Social contagion describes the transmission of attitudes, behaviors, and emotional states among members of a crowd or other forms of social groupings. Initial investigations compared it to the dissemination of infectious diseases, attributing it to the elevated influenceability of people within a group. Nevertheless, more recent research highlights ordinary interpersonal dynamics, like mimicry, conformity, universality, and imitation, as the sustaining forces of social contagion. It’s also known as group contagion, and it’s interrelated with the notions of behavioral contagion, emotional contagion, and mass contagion.


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The trouble with social contagion in the modern era? It’s the ability to slide over to one side or another depending on your life experience, belief system, susceptibility to false information and so on. All of which, good or bad, are amplified by the internet. This ease of accessibility to one another can lead to opposition, fighting and finally division. All of which isn’t good because it’s a recipe for global anxiety and fear.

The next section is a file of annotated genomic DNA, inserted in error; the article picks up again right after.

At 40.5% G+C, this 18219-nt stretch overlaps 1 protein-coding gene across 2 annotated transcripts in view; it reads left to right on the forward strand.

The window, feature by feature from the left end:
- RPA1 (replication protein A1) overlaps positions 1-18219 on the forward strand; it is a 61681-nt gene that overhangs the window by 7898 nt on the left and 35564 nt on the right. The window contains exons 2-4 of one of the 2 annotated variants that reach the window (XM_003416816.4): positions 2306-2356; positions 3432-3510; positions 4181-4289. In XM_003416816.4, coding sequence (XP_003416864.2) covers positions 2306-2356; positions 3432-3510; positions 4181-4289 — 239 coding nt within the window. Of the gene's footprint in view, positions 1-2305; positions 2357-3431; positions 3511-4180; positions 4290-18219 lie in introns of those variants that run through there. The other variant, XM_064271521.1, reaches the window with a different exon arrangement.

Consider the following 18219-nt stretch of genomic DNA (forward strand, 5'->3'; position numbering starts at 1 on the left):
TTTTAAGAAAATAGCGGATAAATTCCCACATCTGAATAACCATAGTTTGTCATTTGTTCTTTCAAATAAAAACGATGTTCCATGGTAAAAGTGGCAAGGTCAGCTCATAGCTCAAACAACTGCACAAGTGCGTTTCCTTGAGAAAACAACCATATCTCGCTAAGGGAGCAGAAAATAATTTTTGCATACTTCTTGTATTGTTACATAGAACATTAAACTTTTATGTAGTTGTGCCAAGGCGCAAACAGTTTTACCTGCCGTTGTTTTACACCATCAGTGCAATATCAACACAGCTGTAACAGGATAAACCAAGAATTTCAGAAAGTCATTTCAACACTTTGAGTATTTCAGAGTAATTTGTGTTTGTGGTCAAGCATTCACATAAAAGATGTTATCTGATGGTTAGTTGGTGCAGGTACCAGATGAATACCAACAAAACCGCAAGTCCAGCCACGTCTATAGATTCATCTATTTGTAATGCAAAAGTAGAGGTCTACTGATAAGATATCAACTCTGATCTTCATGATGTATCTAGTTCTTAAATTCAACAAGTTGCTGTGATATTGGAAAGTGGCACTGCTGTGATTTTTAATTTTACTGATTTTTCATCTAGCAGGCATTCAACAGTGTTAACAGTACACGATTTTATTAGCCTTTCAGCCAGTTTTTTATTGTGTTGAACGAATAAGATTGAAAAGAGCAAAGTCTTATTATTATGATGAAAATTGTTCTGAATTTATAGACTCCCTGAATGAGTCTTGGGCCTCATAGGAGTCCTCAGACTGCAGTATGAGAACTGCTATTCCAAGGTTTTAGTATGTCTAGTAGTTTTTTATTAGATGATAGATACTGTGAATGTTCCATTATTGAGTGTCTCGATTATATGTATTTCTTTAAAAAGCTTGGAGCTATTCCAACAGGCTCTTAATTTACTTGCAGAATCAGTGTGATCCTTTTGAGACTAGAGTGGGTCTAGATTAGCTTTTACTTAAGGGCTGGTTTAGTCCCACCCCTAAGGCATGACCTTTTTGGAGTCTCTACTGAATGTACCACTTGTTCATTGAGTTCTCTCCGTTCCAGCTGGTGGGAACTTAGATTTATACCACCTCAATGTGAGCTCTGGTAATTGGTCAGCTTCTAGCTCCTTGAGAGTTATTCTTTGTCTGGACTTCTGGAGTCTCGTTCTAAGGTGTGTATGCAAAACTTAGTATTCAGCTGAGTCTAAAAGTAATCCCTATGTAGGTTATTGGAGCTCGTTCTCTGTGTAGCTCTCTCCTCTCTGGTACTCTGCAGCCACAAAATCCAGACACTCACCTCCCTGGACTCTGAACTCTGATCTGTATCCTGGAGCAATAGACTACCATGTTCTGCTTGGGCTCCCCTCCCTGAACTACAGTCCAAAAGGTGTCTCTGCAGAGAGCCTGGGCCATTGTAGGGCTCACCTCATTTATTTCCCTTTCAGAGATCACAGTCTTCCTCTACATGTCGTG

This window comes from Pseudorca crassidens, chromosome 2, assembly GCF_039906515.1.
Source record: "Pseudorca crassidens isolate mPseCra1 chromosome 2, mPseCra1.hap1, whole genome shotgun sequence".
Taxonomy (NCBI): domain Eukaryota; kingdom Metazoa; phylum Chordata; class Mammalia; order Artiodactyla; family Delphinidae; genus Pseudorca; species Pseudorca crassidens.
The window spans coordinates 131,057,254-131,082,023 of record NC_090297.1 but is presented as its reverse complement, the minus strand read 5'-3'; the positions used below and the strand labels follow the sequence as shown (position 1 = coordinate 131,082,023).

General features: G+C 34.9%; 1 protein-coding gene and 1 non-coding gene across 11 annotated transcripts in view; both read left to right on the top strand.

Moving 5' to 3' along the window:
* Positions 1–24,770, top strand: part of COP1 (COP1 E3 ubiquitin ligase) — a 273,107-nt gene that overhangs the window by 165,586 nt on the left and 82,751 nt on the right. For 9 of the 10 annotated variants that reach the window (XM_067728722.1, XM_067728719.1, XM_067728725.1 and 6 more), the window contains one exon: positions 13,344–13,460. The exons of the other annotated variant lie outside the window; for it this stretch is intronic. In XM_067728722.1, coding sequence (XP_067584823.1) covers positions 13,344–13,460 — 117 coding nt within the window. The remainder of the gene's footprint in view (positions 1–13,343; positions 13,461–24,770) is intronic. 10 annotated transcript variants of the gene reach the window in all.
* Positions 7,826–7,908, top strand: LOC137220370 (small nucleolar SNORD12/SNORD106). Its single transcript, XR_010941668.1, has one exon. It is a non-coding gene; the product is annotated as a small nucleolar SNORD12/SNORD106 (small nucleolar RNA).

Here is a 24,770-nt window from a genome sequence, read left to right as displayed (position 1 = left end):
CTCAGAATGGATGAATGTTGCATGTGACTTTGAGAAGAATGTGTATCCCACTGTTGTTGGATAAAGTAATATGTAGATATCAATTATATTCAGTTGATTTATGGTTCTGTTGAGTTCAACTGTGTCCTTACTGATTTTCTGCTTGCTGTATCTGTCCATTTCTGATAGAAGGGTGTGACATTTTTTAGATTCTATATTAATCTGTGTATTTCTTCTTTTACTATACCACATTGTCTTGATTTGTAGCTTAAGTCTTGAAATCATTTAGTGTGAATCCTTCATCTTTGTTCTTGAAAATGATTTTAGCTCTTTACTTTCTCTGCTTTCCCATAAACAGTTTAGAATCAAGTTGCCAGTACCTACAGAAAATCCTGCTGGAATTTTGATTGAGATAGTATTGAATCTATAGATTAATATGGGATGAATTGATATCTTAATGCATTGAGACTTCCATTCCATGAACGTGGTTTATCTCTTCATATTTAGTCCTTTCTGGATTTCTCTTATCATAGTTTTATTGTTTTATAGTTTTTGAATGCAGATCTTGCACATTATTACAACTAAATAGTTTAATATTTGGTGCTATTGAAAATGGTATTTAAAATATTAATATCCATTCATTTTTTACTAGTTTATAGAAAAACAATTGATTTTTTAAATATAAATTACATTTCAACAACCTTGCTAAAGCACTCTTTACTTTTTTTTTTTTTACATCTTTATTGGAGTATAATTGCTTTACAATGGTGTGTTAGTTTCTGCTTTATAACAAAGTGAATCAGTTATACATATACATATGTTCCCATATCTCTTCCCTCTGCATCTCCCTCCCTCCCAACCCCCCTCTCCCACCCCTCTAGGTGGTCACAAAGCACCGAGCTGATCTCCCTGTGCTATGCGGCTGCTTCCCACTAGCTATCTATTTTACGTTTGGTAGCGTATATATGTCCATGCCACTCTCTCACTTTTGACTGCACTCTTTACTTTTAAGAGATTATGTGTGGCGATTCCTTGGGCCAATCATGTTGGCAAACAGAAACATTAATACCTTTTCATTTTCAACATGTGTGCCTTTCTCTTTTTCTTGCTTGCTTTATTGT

While the idea of social contagion may very well be a factor in the mental health crisis, it is but one part of an extremely complicated puzzle. We have other factors to consider. Things like misinformation, confirmation bias and defensiveness just to name a few.

When we are exposed to so much trauma creating news, and diverse groups advocating for their own piece of social justice, it creates a pervasive fear that runs like wildfire on a warm spring day. Inevitably, there will be people who will fiercely abuse you with their opposite opinion. And chances are, you will take liberties to do the same.

So, I think what we are seeing is a global anxiety crisis. Fear and angst can disable our ability to think clearly and therefore, we are primed to react, not find solutions. Hence the perpetual hatred on social media platforms like TikTok, Twitter and the like.

How Anxiety impairs our ability to reason and make good decisions